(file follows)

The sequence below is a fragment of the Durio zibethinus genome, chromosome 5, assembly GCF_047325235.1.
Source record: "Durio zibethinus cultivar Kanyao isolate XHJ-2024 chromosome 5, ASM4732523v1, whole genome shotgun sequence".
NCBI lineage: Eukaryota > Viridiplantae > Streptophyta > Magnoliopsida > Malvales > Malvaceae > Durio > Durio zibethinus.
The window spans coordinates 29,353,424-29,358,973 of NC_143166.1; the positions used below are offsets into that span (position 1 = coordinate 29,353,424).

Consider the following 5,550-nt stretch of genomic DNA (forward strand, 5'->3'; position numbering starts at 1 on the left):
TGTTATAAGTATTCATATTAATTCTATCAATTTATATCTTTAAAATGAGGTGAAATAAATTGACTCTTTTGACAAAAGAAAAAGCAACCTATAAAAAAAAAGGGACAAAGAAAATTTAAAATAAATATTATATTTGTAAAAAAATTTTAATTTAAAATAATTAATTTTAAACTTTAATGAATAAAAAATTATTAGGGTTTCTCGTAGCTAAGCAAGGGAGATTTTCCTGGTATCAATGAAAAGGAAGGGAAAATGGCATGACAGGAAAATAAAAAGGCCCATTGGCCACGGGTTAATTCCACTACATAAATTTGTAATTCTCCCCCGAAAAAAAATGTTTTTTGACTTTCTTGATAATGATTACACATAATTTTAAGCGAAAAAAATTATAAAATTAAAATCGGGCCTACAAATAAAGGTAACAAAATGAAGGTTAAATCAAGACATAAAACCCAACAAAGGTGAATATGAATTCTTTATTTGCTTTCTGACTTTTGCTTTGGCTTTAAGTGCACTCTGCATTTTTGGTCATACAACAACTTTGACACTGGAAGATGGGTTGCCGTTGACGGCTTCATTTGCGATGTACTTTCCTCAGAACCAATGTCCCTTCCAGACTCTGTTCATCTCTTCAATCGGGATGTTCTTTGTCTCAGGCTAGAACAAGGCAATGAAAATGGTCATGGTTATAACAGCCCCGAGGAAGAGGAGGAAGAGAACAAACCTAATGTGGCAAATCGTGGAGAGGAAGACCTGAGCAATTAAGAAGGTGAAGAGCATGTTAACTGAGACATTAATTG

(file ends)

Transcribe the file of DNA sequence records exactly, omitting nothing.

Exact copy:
The sequence below is a fragment of the Durio zibethinus genome, chromosome 5, assembly GCF_047325235.1.
Source record: "Durio zibethinus cultivar Kanyao isolate XHJ-2024 chromosome 5, ASM4732523v1, whole genome shotgun sequence".
NCBI lineage: Eukaryota > Viridiplantae > Streptophyta > Magnoliopsida > Malvales > Malvaceae > Durio > Durio zibethinus.
The window spans coordinates 29,353,424-29,358,973 of NC_143166.1; the positions used below are offsets into that span (position 1 = coordinate 29,353,424).

Consider the following 5,550-nt stretch of genomic DNA (forward strand, 5'->3'; position numbering starts at 1 on the left):
TGTTATAAGTATTCATATTAATTCTATCAATTTATATCTTTAAAATGAGGTGAAATAAATTGACTCTTTTGACAAAAGAAAAAGCAACCTATAAAAAAAAAGGGACAAAGAAAATTTAAAATAAATATTATATTTGTAAAAAAATTTTAATTTAAAATAATTAATTTTAAACTTTAATGAATAAAAAATTATTAGGGTTTCTCGTAGCTAAGCAAGGGAGATTTTCCTGGTATCAATGAAAAGGAAGGGAAAATGGCATGACAGGAAAATAAAAAGGCCCATTGGCCACGGGTTAATTCCACTACATAAATTTGTAATTCTCCCCCGAAAAAAAATGTTTTTTGACTTTCTTGATAATGATTACACATAATTTTAAGCGAAAAAAATTATAAAATTAAAATCGGGCCTACAAATAAAGGTAACAAAATGAAGGTTAAATCAAGACATAAAACCCAACAAAGGTGAATATGAATTCTTTATTTGCTTTCTGACTTTTGCTTTGGCTTTAAGTGCACTCTGCATTTTTGGTCATACAACAACTTTGACACTGGAAGATGGGTTGCCGTTGACGGCTTCATTTGCGATGTACTTTCCTCAGAACCAATGTCCCTTCCAGACTCTGTTCATCTCTTCAATCGGGATGTTCTTTGTCTCAGGCTAGAACAAGGCAATGAAAATGGTCATGGTTATAACAGCCCCGAGGAAGAGGAGGAAGAGAACAAACCTAATGTGGCAAATCGTGGAGAGGAAGACCTGAGCAATTAAGAAGGTGAAGAGCATGTTAACTGAGACATTAATTG